The US equity markets soared more than 4% last week recapturing two-thirds of the more than 6% pullback experienced in May.
That strength is carrying over to the beginning of this week with stock market futures are indicating a higher open for the S&P 500 Index and broader market.
Friday’s jobs report came in weaker than expected but the unemployment rate remained at 3.6%, a 50-year low.
Last week’s rally was the strongest since early January and most likely a result of comments from Federal Reserve Chief Jerome Powell that they will “act as appropriate” to sustain the economic expansion. We currently have weakness in the retail sector (consumer spending at malls is slowing but online purchases are strong) and weakness in manufacturing, but these are offset by increasing jobs numbers in construction, hospitality and service providers.
It is clear that the economy is slowing but we still are in an environment of strong consumer confidence, better-than-anticipated corporate profits and low interest rates.
The biggest uncertainty we face is trade. Negotiations are ongoing with Europe (car tariffs), Japan (car tariffs), China (possibility of an additional $325 billion tariff on Chinese goods), Mexico and Canada.
The recent agreement with Mexico will likely allow markets to add on to last week’s gains. However, the policy will be reviewed in 90 days and if Mexico does not hold up its agreement on enforcement and curbing of migration from Central America, we will be back to tariffs on Mexico. The U.S. and China have much at stake in coming to a trade resolution for their own economies and the world economy more broadly and we feel hopeful that a deal will be ironed out which would be a positive for the markets.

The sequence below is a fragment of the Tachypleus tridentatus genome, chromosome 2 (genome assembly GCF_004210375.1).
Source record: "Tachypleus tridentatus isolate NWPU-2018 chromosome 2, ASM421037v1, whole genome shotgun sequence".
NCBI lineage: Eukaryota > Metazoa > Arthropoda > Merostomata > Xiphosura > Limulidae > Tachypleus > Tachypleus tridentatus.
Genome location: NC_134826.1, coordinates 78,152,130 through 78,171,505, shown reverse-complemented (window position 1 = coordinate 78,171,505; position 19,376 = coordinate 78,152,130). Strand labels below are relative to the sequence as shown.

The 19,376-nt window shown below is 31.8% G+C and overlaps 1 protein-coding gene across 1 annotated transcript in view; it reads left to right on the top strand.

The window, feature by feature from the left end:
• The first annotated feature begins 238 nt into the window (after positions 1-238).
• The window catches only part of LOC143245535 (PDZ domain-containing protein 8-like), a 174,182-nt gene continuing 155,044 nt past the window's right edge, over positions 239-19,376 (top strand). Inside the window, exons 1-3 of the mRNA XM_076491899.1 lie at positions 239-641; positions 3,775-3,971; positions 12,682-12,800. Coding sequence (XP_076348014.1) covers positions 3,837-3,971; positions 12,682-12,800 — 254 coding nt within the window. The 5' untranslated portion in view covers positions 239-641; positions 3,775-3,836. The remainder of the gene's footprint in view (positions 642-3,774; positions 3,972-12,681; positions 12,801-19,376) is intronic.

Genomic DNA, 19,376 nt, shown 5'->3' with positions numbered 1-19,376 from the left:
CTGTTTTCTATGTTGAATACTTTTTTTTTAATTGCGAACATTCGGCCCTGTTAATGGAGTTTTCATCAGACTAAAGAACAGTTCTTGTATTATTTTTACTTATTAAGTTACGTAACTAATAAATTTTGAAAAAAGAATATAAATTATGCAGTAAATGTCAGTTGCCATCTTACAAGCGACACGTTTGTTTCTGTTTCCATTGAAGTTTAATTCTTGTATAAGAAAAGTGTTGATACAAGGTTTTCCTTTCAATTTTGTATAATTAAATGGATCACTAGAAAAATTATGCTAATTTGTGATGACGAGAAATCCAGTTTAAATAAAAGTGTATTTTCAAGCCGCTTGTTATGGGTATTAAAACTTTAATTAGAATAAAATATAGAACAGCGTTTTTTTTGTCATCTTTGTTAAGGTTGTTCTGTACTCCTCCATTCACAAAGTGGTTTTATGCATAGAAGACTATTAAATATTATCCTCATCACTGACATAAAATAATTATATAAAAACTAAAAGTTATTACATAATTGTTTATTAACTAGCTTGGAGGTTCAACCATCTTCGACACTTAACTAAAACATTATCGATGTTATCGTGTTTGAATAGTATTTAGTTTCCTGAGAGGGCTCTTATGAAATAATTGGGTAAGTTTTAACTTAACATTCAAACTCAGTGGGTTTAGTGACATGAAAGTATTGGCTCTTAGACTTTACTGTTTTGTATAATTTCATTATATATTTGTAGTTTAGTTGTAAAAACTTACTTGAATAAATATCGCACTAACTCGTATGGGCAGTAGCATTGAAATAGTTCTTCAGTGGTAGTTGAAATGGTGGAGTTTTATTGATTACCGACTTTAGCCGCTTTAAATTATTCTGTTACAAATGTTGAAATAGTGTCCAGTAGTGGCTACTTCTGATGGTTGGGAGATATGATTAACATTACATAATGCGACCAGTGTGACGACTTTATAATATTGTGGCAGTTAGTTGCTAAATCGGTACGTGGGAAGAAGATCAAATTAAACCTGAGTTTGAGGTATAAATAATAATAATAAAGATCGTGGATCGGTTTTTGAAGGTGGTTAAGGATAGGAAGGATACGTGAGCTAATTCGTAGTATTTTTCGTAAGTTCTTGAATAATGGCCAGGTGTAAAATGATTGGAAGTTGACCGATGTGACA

Against a backdrop of trade tensions and a mixed batch of economic numbers, our bias is toward continuing, moderate economic growth for the U.S. economy. I think investors should remain with the strongest sectors of the market.
The big winners have been the defensive sectors of the market, which we have been recommending since early this year. Consumer staples, REITs and utilities show double-digit gains year-to-day before dividends. We would add health care for its secular growth, consumer discretionary that benefits from the plunge in long-term interest rates resulting in increased mortgage refinancing. Investors may want to consider intermediate-term bonds along with other asset classes such as gold and gold stocks to counter the volatility in their equity portfolios.
Any opinions expressed herein are solely those of the author, and do not in any way represent the views or opinions of any other person or entity.